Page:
Compact Stellar Remnants: White Dwarfs, Neutron Stars and Black Holes
A star is a very interesting, very complicated physical object. Properties of stars and their evolutionary paths depend on an intricate interplay of different physical phenomena with gravity, nuclear interactions, radiation processes and even quantum and relativistic effects playing important roles. Using basic physics we will construct simple models of stars and discuss their evolution, concentrating on the key physical processes that play the dominant role at different evolutionary stages. We will discuss late stages of stellar evolution and concentrate on the basic properties of three possible remnants: white dwarfs, neutron stars and black holes. Radio and X-ray pulsars, supernovae including Type Ia and Gamma Ray Bursts will be discussed as well as observational confirmation of existence of black holes. We will explore extreme conditions existing near neutron stars and black holes and discuss their astrophysical consequences. We will also discuss the recent exciting detection of gravitational waves by the LIGO/VIRGO laser interferometric detectors.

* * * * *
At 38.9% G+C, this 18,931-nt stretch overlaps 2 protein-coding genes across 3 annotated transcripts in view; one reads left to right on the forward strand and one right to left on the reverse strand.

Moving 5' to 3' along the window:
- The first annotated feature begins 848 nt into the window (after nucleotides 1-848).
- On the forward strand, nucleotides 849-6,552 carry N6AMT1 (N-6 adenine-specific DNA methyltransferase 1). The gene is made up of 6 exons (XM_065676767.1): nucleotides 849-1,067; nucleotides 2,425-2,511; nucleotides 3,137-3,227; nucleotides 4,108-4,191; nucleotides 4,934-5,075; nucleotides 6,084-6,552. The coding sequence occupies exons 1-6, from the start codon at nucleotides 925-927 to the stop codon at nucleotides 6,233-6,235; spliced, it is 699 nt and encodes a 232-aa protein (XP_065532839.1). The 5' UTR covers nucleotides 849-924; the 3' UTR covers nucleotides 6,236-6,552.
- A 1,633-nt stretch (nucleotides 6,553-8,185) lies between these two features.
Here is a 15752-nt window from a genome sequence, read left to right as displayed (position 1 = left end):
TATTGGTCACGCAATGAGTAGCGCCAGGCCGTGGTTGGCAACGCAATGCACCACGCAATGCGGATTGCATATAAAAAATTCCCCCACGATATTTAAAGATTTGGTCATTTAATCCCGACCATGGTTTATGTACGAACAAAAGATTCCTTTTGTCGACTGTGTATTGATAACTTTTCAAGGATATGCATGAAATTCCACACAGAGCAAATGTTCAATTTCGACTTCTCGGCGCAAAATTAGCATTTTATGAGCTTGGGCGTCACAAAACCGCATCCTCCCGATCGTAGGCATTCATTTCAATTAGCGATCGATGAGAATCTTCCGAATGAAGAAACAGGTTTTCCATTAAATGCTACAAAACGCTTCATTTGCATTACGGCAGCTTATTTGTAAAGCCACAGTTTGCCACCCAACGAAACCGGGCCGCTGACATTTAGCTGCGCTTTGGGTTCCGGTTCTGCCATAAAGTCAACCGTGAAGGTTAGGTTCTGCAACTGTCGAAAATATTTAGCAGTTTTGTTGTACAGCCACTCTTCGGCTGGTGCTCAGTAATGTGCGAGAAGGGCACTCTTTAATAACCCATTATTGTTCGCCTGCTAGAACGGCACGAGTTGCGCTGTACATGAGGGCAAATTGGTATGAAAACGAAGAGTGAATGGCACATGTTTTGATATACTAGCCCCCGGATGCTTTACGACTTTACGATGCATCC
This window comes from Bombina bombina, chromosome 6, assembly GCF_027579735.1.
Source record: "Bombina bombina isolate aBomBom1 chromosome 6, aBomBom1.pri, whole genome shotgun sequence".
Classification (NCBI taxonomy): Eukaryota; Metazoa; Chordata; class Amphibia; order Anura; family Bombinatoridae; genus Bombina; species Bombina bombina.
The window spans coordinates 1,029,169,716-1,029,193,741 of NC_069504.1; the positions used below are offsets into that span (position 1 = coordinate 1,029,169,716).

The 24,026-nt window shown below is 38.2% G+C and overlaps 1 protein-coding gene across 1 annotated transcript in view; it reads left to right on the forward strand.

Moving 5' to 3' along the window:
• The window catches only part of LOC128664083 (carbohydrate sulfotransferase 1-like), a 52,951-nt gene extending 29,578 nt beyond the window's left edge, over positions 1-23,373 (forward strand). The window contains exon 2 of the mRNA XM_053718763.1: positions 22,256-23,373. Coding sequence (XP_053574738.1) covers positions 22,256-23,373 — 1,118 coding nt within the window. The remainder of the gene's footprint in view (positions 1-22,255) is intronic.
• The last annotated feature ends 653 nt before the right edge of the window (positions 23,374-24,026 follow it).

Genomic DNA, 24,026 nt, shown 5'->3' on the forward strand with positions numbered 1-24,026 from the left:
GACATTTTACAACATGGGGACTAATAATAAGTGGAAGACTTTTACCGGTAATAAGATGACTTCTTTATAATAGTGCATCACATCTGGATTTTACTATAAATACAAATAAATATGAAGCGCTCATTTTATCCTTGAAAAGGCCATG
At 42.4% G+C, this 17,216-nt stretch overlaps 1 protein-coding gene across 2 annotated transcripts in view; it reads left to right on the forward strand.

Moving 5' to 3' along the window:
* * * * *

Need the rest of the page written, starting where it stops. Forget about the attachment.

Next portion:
The Class: Type: lecture/discussion, three hours per week
Requirements/Evaluation: evaluation will be based on classroom participation, homework assignments, a midterm exam and a final exam
Extra Info: may not be taken on a pass/fail basis; not available for the fifth course option
Prerequisites: PHYS 201 or permission of instructor
Distributions: Division III;